It’s quite easy to see why companies like Facebook might not want to go public — although the NYT is now reporting that an IPO might happen early next year. Being public is expensive and annoying: CEOs almost always prefer to be public. Public shareholders are litigious; public stocks tend to move in lockstep with each other rather than due to company-specific fundamentals; and the minute that your stock price is public, everybody pays an enormous amount of attention to it and judges you by it. Given the amount of money in private markets, what upside is there in going public? Especially when SecondMarket and its ilk allow shareholders to liquidate their holdings quietly and at a good price.

What’s less easy to see is why this trend is happening now. Is there something special about the USA circa 2011 that makes private exchanges particularly timely? Yes, there’s a lot of liquidity sloshing around — but that was true in the mid-oughts, too. Yes, Sarbox has made life for public companies that much harder — but Sarbox has been around for a while as well. Maybe it’s simply the fact that SecondMarket and SharesPost have come along and executed well in a space which no one bothered to put much effort into before. I’m reminded of the current rise in couponing: there’s absolutely no reason why Groupon, LivingSocial, and the like should all be exploding now, rather than during say the first dot-com boom of the 1990s.

Markets aren’t that efficient: sometimes it takes a while for an entrepreneur to spot a big gap in the market. But if there is a good reason why private markets are booming in the USA today, I’m sure the bloggers assembled at Kauffman will be able to think of it.

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Comments
8 comments so far

1) Why do you think buyers outnumbered sellers (whatever that means in the presence of a clearing mechanism with voluntary participation)? There was a large group of sellers (employees), and as you point out most of them didn’t participate (suggesting that the anticipated clearing price was too low). On the buyers’ side, however, there are some strong restrictions (as your public-policy objection points out).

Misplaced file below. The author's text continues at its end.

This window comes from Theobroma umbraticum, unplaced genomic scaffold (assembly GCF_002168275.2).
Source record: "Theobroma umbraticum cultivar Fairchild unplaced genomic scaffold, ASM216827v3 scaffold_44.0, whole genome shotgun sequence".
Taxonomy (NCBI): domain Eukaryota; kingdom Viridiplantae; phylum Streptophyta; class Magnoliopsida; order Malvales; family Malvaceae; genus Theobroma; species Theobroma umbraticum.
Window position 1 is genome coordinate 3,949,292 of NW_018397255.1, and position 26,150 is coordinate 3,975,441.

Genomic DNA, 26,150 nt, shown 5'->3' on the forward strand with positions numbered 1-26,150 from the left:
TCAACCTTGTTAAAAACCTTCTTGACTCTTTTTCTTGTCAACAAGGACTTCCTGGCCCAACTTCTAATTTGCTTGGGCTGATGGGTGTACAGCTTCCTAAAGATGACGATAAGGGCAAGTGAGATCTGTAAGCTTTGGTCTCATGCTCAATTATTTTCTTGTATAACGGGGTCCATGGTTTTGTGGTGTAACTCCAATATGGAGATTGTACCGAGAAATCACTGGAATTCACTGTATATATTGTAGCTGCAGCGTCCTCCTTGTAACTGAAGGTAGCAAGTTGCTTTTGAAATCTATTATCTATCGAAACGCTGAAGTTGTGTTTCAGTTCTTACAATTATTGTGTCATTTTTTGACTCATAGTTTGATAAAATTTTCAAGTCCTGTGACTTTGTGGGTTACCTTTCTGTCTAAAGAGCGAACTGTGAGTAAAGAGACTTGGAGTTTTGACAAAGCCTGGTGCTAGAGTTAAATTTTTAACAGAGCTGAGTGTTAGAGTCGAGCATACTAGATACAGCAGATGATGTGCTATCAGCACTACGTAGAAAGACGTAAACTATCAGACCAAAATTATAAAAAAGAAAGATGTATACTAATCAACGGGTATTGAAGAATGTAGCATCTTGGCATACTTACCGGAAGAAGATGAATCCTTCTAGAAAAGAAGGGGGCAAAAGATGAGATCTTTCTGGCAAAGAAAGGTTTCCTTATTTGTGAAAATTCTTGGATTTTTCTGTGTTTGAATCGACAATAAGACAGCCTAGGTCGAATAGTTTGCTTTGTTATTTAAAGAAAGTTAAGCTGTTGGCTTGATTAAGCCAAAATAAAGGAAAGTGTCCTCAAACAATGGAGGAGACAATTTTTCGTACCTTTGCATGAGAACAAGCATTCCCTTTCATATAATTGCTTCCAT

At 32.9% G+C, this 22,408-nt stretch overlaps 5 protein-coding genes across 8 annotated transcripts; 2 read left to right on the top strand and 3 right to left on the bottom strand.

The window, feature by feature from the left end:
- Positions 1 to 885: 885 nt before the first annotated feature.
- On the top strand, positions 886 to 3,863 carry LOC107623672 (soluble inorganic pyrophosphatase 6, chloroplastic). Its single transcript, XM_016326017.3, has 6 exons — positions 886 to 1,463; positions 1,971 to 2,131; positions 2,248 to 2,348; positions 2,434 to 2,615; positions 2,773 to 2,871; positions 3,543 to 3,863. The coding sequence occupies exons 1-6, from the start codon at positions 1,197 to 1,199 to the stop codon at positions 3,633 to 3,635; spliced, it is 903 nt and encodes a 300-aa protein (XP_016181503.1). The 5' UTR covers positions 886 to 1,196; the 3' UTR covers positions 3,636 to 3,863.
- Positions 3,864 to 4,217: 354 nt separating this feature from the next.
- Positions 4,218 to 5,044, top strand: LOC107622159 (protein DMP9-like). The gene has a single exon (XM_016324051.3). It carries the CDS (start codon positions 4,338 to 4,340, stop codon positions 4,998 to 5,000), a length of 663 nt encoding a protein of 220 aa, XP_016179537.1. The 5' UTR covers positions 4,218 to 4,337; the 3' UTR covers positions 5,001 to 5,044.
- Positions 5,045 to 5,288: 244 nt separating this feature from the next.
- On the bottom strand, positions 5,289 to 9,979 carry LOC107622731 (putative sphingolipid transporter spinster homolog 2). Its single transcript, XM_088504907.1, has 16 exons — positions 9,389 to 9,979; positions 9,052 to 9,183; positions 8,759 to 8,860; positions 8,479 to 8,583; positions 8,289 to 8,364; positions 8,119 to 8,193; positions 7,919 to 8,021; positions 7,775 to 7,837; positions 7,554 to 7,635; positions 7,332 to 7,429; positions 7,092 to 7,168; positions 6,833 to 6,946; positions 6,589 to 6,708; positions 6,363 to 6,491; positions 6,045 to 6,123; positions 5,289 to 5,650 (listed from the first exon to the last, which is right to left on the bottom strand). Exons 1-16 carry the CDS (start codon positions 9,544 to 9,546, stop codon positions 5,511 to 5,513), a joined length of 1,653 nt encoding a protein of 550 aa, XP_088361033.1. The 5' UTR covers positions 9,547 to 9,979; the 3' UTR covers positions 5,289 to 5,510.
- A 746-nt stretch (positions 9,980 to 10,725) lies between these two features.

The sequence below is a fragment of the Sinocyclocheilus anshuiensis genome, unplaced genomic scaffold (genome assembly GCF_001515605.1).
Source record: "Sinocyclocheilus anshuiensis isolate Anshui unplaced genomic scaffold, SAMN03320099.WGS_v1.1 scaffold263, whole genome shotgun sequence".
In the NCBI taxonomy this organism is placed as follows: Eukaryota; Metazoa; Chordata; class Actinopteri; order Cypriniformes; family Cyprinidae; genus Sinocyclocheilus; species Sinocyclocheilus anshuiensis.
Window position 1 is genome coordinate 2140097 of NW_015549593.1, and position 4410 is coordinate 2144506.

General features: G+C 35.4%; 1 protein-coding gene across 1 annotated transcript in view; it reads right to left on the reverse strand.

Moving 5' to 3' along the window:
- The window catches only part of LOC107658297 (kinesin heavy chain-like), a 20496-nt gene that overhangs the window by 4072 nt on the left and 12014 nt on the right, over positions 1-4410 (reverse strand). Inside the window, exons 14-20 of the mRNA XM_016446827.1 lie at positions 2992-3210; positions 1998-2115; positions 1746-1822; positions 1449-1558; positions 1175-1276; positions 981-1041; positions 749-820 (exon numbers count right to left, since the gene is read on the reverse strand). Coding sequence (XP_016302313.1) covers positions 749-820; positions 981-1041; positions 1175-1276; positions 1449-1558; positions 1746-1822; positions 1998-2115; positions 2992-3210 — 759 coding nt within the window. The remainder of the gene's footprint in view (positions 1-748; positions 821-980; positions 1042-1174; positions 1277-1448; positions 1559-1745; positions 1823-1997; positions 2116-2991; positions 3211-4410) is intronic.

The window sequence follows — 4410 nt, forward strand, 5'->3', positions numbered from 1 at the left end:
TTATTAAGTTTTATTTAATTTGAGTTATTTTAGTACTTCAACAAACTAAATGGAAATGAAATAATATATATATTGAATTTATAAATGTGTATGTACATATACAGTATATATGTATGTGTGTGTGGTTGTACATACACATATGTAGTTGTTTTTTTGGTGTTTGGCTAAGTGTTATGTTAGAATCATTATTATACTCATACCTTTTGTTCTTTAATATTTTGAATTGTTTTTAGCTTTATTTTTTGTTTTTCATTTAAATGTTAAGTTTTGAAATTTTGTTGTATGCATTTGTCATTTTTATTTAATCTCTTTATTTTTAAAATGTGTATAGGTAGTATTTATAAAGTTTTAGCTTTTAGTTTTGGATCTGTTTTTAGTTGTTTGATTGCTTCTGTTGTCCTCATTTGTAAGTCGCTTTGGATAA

2) Do you really think it’s good portfolio management for employees to hang onto their company’s equity, particularly given its lack of liquidity?

The way I see these markets, the prices reflect an equilibrium between prices that could be “too low” (due to constrained demand, as evidenced by regulation) or “too high” (due to constrained supply, since only a small fraction of equity is available at any given time). So you get shallow valuations determined by a limited group of buyers. Since the auction format puts the competitive pressure on the buyers’ side, it seems reasonable that would lead to overpriced valuations – but then why wouldn’t more employees participate? It’s not at all obvious how it plays out, so the public policy claim has shaky empirical grounds (are workers clamoring for access to a winner’s curse?).

Posted by absinthe | Report as abusive

err, should read “(is the public clamoring for access to a winner’s curse?)”

Posted by absinthe | Report as abusive

Felix:

Maybe while you’re there, you could ask the conference organizers why there aren’t any of the qualified economists from UMKC on the panel, even I see they’ve managed to work in Megan McArdle, of the chattering class.

After all New Economic Perspectives is right here in KC, just like the conference itself, so they’d save themselves a plane ticket — not negligible in these parlous times.

http://neweconomicperspectives.blogspot. com/

Could it be that any MMT advocate is persona non grata at events like this?

Posted by lambertstrether | Report as abusive

Government policies are increasingly favoring rich investors at the expense of the little guy. The gateway for becoming an accredited investor was recently narrowed by increasing net worth, liquid assets, etc. required to pass through… SarbOx is certainly biting. And look at why Goldman took their Facebook shares overseas: restrictive US policies on dissemination of information ahead of an offering.

Posted by mhrand | Report as abusive

This is building somewhat on absinthe’s comment above, but I see two fundamental flaws in this article.